I'm taking the sled analogy a bit far, now, but you get my meaning.

For today, that is all.

Monday, 30 May 2011

chicken-keeping courses

I decided a while back that I would start offering courses for people who want to learn about chickens - based on the Omlet model of a few hours in an afternoon.

The Omlet model seemed to be an hour and a half or two hours for fifteen quid or so. Some of them are advertised by people who have only been keeping birds for a year or so themselves; and it is VERY focused around Omlet kit, which, IMO, whilst lovely-looking and bespoke designed, is waaaay past a lot of people's budget.

Given that I have a teaching qualification and have been poultry-obsessed since my early teens, I thought that I could give it a go and miss out the Omlet-focussed bit. So I sat down and put together a lesson plan for a three hour course, involving handling birds, looking at our various different kinds of purpose-built and/or cobbled together housing and finishing with a chat over tea-and-cake, and I whacked it on my website at £30 a head; and on the Omlet website too. And forgot all about it.

This morning I got an email from someone who is interested in coming, along with her teenage daughter. I have arranged for them to come on Friday afternoon and I am now having slight first-night nerves. It's nothing that I haven't been doing informally with anyone who has come to buy birds from me - without the tea and cake, usually, admittedly - but it's a different thing to have an informal chat with a customer than it is with someone who is paying for the privilege.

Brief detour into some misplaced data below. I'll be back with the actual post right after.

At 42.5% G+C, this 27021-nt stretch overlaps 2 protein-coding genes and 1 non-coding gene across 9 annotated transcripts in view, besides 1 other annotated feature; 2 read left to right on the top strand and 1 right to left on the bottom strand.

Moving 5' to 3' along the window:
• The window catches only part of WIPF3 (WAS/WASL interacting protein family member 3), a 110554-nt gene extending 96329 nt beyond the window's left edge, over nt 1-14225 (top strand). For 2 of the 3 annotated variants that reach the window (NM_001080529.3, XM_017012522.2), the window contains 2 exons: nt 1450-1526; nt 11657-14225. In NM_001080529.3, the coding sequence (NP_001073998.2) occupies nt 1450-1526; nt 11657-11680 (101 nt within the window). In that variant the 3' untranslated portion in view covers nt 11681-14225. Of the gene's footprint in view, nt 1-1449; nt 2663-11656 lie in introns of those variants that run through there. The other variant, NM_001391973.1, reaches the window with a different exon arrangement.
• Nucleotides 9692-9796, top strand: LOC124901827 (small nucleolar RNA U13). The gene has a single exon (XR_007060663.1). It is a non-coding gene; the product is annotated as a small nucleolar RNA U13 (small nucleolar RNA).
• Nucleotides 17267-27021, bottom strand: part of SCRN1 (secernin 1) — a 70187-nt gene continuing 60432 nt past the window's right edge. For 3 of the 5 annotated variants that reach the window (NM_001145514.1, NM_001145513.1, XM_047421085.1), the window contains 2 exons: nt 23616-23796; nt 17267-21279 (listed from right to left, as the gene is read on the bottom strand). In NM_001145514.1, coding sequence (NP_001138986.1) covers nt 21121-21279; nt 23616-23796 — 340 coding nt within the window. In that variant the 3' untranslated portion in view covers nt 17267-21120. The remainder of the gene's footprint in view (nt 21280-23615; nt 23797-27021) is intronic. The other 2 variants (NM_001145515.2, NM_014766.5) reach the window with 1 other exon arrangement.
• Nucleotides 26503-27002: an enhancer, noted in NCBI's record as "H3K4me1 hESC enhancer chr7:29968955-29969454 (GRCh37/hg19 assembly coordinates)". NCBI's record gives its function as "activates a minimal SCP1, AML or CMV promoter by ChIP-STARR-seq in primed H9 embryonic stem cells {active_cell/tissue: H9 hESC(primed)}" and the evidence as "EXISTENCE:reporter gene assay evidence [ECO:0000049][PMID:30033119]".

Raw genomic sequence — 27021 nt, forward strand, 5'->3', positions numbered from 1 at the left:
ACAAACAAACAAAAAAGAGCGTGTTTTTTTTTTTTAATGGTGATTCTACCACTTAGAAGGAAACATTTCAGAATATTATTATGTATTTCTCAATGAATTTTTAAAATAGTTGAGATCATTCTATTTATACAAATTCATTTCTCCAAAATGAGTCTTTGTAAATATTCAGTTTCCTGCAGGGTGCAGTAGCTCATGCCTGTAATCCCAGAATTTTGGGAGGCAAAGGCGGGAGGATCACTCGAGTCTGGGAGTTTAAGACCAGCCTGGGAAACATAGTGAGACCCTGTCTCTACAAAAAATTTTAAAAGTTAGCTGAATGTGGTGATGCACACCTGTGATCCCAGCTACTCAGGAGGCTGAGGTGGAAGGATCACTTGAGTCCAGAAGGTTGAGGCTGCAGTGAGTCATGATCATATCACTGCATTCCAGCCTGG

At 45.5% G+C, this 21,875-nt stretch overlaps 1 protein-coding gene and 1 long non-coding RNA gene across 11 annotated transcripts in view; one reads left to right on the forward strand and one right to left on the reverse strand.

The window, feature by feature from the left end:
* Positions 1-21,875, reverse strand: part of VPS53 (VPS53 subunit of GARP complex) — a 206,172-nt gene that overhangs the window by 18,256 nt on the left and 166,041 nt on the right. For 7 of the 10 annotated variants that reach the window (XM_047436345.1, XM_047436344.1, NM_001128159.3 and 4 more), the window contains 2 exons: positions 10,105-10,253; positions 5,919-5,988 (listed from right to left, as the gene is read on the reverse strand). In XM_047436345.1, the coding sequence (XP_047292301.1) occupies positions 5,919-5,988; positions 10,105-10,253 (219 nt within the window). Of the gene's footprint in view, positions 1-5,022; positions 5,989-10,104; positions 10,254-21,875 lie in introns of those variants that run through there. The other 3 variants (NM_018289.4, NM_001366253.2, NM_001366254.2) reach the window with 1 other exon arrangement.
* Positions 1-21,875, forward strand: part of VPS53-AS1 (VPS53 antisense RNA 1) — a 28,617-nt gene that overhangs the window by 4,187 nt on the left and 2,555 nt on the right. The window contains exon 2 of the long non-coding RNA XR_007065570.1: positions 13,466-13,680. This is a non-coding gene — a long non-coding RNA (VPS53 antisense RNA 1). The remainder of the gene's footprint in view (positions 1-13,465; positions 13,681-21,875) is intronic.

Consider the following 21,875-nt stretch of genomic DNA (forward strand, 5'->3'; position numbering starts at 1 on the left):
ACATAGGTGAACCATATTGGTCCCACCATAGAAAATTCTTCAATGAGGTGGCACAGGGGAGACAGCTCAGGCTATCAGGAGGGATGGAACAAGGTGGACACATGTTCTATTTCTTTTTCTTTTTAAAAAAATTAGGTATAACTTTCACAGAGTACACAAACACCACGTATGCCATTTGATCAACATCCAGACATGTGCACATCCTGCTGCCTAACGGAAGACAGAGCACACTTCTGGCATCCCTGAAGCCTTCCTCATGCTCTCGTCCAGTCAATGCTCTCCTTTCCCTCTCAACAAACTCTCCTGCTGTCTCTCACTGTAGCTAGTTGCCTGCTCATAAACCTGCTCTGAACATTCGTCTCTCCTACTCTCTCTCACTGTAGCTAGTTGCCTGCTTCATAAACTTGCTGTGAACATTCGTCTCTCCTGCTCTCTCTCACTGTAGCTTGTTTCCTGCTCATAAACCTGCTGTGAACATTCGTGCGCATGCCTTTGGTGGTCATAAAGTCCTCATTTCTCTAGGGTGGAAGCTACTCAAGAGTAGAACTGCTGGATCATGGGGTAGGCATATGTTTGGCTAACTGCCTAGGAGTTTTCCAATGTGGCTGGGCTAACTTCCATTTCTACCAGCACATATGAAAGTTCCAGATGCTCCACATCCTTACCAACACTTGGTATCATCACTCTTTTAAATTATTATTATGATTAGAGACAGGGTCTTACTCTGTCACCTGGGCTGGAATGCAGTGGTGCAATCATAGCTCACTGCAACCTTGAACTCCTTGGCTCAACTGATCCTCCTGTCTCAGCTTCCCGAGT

And what sort of cake should I make?

Friday, 6 May 2011


For some time now, we have been wondering whether Nenna is 'okay'. She has been slow to walk and slow to talk. Her balance is not good and she doesn't put her hands out to save herself when she falls. We are in the Paediatric referral system and she was thoroughly checked by a Paediatrician in January after our Health Visitor expressed concerns.